Description

VESSEL COMPRISING CARGO TRANSLOADING SYSTEM

Technical Field

The present invention relates to a vessel comprising a cargo

transloading system comprising a crane supporting a cargo handling device, and a counterweight arrangement. The invention also relates to a method for controlling a cargo transloading system for a vessel and a use of a vessel for transloading of cargo.

Background Art

Today a substantial amount of cargo is shipped around the globe using large naval vessels or ships capable of traveling long distances over open sea.

When shipping bulk cargo or load, such as coal or ore, large bulk naval vessels or ships dedicated for loading bulk cargo are commonly used due to their capability of loading bulk cargo. Bulk vessels are commonly equipped with large cargo holds which are covered by some form of hatch or cover which is opened during loading and unloading of the cargo concerned. When handling bulk cargo, cranes equipped with buckets or similar are commonly used to handle the cargo.

Due to the substantial size of the bulk vessels used for long distance shipments, large harbor constructions or long piers are needed to ensure a sufficient depth enabling the vessels to moor during loading and unloading of cargo.

Infrastructures, such as harbors or piers are very costly to build and to maintain. Given this, it is today common to transload cargo from less sophisticated harbors, having a limited depth, to large naval vessels or ships used for long distance shipping.

The harbors used in case of transloading may even be temporary harbors or piers offering only a few meters of depth. Such temporary harbors or piers are commonly constructed in proximity to ore or coal deposits from which bulk cargo in form of ore or coal is to be shipped over long distances. During the transloading of the bulk cargo, e.g. ore or coal, to the large naval vessel or ship it is common to use a number of barges, so called feeder barges, for carrying the cargo from the harbor to the large naval vessel. The barges are commonly simple open, often un-motorized, boats typically carrying 6000-10000 tons of cargo. The barges are commonly loaded with the bulk cargo using land based equipment such as cranes or dump trucks. After having been loaded, the barges are pulled or propelled to the large naval vessel or ship onto which the bulk cargo is going to be loaded. The loading of the large naval vessel or ship often takes place 5-8 nautical miles ashore, where the large naval vessel or ship is anchored during the loading.

In order to unload the cargo from a barge and load it onto the large naval vessel so called transloaders are commonly used. The transloaders used are motorized barges equipped with a crane used to transfer the cargo from the feeder barge or cargo carrying barge to the large naval vessel. The crane of the transloader is commonly rotatable and has a crane arm whose luffing angle is adjustable so as to be able to handle cargo at different distances from the crane itself.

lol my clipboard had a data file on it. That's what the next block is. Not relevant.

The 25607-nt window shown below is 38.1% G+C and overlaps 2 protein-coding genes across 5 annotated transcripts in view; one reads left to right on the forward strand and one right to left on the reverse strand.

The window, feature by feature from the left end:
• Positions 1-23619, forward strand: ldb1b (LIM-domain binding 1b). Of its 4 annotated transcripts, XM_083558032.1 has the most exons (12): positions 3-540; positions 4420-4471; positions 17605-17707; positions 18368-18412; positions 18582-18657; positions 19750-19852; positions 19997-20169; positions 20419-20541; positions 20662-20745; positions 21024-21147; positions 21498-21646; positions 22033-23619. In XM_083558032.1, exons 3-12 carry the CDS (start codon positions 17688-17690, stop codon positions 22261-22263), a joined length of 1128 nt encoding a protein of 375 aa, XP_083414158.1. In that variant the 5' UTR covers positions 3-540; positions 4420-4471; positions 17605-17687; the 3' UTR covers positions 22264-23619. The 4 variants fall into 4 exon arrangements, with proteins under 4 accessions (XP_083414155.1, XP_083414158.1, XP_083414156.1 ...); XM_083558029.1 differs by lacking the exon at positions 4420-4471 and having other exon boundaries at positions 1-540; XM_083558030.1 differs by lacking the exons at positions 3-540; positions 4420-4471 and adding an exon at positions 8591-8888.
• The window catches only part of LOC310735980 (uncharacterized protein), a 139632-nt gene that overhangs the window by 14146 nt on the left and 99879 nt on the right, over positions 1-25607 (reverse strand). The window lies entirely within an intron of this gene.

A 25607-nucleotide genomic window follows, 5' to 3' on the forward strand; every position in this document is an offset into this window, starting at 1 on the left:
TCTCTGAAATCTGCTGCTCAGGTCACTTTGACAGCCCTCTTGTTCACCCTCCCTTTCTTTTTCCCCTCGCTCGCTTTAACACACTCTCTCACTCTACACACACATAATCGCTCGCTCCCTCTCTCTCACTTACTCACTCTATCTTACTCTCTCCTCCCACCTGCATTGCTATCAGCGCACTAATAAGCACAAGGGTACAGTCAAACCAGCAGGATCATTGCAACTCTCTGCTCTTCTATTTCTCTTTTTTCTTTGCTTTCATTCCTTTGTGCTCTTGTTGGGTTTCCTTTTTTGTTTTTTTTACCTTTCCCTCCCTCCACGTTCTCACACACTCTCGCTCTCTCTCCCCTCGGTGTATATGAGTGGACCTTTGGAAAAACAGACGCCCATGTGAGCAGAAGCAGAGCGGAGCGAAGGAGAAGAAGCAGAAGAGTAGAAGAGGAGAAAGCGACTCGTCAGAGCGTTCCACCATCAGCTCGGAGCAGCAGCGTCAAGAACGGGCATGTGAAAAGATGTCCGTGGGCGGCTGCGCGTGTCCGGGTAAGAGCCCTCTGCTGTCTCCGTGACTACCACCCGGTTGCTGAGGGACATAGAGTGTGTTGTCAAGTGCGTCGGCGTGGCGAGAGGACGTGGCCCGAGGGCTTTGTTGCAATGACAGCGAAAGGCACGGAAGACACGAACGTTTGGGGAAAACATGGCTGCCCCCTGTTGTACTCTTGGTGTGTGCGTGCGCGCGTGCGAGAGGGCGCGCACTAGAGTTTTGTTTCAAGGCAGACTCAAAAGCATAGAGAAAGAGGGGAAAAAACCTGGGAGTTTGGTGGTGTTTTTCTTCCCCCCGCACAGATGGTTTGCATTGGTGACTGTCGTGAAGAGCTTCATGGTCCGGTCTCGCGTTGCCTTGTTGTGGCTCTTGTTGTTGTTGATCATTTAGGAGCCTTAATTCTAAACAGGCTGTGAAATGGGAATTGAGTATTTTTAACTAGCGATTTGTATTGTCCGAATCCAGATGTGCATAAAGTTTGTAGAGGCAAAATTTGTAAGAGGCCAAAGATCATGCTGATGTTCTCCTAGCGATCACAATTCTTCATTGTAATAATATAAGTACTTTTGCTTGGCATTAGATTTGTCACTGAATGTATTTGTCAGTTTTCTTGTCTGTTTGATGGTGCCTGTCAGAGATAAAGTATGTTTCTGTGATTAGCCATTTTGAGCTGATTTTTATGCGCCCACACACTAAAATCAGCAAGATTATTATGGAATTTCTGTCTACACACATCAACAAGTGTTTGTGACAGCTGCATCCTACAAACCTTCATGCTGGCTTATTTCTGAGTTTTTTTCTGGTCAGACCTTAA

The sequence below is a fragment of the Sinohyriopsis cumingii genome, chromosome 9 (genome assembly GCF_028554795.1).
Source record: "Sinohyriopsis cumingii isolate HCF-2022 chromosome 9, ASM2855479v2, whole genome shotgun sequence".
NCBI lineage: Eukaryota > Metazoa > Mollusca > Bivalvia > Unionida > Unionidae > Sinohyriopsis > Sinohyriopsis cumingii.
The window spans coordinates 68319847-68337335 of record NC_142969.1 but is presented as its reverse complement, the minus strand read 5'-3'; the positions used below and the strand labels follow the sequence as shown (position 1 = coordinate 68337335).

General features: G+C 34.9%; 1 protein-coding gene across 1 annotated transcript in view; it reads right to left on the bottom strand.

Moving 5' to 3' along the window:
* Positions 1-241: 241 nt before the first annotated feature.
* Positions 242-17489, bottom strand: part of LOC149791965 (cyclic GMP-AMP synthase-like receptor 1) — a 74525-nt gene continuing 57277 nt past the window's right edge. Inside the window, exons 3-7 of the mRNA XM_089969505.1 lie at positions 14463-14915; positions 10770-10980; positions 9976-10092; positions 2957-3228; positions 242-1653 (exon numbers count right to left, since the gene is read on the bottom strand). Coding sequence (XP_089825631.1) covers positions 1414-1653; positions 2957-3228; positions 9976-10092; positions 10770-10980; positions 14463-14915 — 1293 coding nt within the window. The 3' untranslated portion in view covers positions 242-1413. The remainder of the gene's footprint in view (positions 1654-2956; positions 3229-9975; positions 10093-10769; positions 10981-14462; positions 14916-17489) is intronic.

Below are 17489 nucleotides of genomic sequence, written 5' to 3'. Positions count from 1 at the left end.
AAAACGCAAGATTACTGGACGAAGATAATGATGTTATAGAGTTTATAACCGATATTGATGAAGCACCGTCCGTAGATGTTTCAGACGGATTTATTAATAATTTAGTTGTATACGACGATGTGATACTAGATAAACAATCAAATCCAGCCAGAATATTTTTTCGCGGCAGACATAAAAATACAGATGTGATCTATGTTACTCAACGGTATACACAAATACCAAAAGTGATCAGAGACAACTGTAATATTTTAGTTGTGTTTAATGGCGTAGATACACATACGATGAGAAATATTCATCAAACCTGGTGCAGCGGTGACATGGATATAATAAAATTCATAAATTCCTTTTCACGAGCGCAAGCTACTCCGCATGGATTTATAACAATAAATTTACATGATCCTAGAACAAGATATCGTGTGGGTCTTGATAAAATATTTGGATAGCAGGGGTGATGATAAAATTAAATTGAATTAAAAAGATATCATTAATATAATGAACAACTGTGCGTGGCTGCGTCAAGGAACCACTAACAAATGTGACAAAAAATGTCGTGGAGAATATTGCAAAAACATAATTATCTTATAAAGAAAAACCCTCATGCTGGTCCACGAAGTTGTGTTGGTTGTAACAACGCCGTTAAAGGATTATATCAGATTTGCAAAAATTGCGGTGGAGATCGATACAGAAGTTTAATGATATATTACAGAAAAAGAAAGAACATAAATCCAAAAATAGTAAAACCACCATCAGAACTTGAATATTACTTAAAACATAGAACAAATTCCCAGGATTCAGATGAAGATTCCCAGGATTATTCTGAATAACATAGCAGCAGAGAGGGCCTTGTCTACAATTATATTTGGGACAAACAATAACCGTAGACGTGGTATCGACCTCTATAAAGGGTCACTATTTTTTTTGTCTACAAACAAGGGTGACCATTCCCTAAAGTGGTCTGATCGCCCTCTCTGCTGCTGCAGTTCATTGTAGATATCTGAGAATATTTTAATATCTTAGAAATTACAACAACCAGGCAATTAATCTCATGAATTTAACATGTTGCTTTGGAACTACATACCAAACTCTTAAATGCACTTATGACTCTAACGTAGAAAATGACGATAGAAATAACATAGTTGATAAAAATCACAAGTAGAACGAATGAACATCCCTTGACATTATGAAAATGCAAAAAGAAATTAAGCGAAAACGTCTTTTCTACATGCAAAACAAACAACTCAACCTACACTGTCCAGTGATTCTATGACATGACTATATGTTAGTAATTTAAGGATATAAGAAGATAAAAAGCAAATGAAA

The transloader may also be referred to as a barge, a crane barge, a floating crane, a floating cargo crane etc. Transloaders used today are typically about 70m long and 25m wide and is equipped with a crane capable of hoisting 30-50 tons.

Fig 1 schematically illustrates a cross sectional view of a transloader according to prior art during transloading of cargo. The transloader is equipped with a centrally located crane. The transloader is illustrated during transfer of cargo where the transloader is positioned between the large naval vessel, shown to the left in the figure, and the barge carrying the cargo, shown to the right in the figure. Hence, the crane of the transloader can hoist cargo from the cargo carrying barge onto the large naval vessel or vice versa. The crane is shown in two working positions (one of which is shown with dotted lines), where the bucket of the crane is located at a centre of the cargo carrying barge and at a centre of the large naval vessel, respectively.

The hoisting of cargo brings about that the transloader is subjected to a large tilting momentum which will result in that the transloader is rolled, i.e. tilted sideways. A too large roll angle will bring about difficulties in operating the crane and will also render the security questionable. Too large rolling angles will consequently render the transloader unusable.